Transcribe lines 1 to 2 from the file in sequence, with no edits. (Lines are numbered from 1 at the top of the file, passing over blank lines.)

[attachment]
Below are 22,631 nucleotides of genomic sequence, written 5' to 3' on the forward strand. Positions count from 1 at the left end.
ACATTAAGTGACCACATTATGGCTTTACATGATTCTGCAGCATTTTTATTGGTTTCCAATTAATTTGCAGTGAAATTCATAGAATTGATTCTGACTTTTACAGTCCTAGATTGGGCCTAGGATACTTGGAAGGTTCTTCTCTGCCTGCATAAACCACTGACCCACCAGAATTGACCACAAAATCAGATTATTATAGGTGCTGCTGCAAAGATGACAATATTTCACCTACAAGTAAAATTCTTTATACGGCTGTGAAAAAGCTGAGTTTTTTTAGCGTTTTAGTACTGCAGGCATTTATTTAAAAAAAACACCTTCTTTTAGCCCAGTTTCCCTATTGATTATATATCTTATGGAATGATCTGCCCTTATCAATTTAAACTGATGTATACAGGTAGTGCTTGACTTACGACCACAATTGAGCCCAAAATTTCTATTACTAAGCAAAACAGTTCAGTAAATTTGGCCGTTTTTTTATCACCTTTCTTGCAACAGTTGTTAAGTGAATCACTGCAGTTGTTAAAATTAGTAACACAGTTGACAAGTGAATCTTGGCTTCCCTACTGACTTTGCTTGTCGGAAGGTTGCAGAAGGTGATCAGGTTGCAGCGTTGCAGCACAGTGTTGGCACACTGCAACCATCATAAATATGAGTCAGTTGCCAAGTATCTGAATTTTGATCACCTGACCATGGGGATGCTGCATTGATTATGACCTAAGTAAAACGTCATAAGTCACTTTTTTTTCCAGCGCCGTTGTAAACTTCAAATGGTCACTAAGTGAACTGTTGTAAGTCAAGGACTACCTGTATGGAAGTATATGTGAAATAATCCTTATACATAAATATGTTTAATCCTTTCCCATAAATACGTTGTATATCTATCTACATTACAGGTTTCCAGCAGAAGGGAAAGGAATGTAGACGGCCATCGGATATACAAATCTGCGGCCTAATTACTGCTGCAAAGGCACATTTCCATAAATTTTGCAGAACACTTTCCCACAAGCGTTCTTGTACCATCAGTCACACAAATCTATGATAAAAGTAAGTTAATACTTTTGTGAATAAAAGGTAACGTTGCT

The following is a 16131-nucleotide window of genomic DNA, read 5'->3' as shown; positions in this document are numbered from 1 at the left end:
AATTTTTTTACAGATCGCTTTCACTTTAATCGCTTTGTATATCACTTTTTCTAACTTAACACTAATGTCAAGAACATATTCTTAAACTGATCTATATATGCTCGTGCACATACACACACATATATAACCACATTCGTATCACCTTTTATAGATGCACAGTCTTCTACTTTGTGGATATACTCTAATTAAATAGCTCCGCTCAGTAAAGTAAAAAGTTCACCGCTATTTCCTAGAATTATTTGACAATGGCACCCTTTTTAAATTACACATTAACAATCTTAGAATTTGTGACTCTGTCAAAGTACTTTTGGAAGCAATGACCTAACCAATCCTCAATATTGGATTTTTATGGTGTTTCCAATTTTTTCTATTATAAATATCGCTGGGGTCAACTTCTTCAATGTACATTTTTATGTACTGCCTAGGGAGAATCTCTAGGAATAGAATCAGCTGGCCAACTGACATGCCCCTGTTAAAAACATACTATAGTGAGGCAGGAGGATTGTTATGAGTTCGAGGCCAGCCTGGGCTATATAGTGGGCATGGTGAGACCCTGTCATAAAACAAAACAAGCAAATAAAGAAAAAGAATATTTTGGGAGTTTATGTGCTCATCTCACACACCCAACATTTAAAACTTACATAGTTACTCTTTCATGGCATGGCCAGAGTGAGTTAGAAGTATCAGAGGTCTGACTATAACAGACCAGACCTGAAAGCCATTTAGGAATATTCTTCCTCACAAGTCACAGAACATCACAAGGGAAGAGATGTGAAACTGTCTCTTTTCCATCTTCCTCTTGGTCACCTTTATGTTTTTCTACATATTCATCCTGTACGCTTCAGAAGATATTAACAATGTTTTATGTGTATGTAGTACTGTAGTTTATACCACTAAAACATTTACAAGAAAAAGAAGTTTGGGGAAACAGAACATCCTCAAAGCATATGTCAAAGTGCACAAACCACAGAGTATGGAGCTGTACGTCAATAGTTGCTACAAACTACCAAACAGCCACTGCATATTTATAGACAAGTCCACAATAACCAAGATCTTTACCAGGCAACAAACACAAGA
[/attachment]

Below are 22,631 nucleotides of genomic sequence, written 5' to 3' on the forward strand. Positions count from 1 at the left end.
ACATTAAGTGACCACATTATGGCTTTACATGATTCTGCAGCATTTTTATTGGTTTCCAATTAATTTGCAGTGAAATTCATAGAATTGATTCTGACTTTTACAGTCCTAGATTGGGCCTAGGATACTTGGAAGGTTCTTCTCTGCCTGCATAAACCACTGACCCACCAGAATTGACCACAAAATCAGATTATTATAGGTGCTGCTGCAAAGATGACAATATTTCACCTACAAGTAAAATTCTTTATACGGCTGTGAAAAAGCTGAGTTTTTTTAGCGTTTTAGTACTGCAGGCATTTATTTAAAAAAAACACCTTCTTTTAGCCCAGTTTCCCTATTGATTATATATCTTATGGAATGATCTGCCCTTATCAATTTAAACTGATGTATACAGGTAGTGCTTGACTTACGACCACAATTGAGCCCAAAATTTCTATTACTAAGCAAAACAGTTCAGTAAATTTGGCCGTTTTTTTATCACCTTTCTTGCAACAGTTGTTAAGTGAATCACTGCAGTTGTTAAAATTAGTAACACAGTTGACAAGTGAATCTTGGCTTCCCTACTGACTTTGCTTGTCGGAAGGTTGCAGAAGGTGATCAGGTTGCAGCGTTGCAGCACAGTGTTGGCACACTGCAACCATCATAAATATGAGTCAGTTGCCAAGTATCTGAATTTTGATCACCTGACCATGGGGATGCTGCATTGATTATGACCTAAGTAAAACGTCATAAGTCACTTTTTTTTCCAGCGCCGTTGTAAACTTCAAATGGTCACTAAGTGAACTGTTGTAAGTCAAGGACTACCTGTATGGAAGTATATGTGAAATAATCCTTATACATAAATATGTTTAATCCTTTCCCATAAATACGTTGTATATCTATCTACATTACAGGTTTCCAGCAGAAGGGAAAGGAATGTAGACGGCCATCGGATATACAAATCTGCGGCCTAATTACTGCTGCAAAGGCACATTTCCATAAATTTTGCAGAACACTTTCCCACAAGCGTTCTTGTACCATCAGTCACACAAATCTATGATAAAAGTAAGTTAATACTTTTGTGAATAAAAGGTAACGTTGCT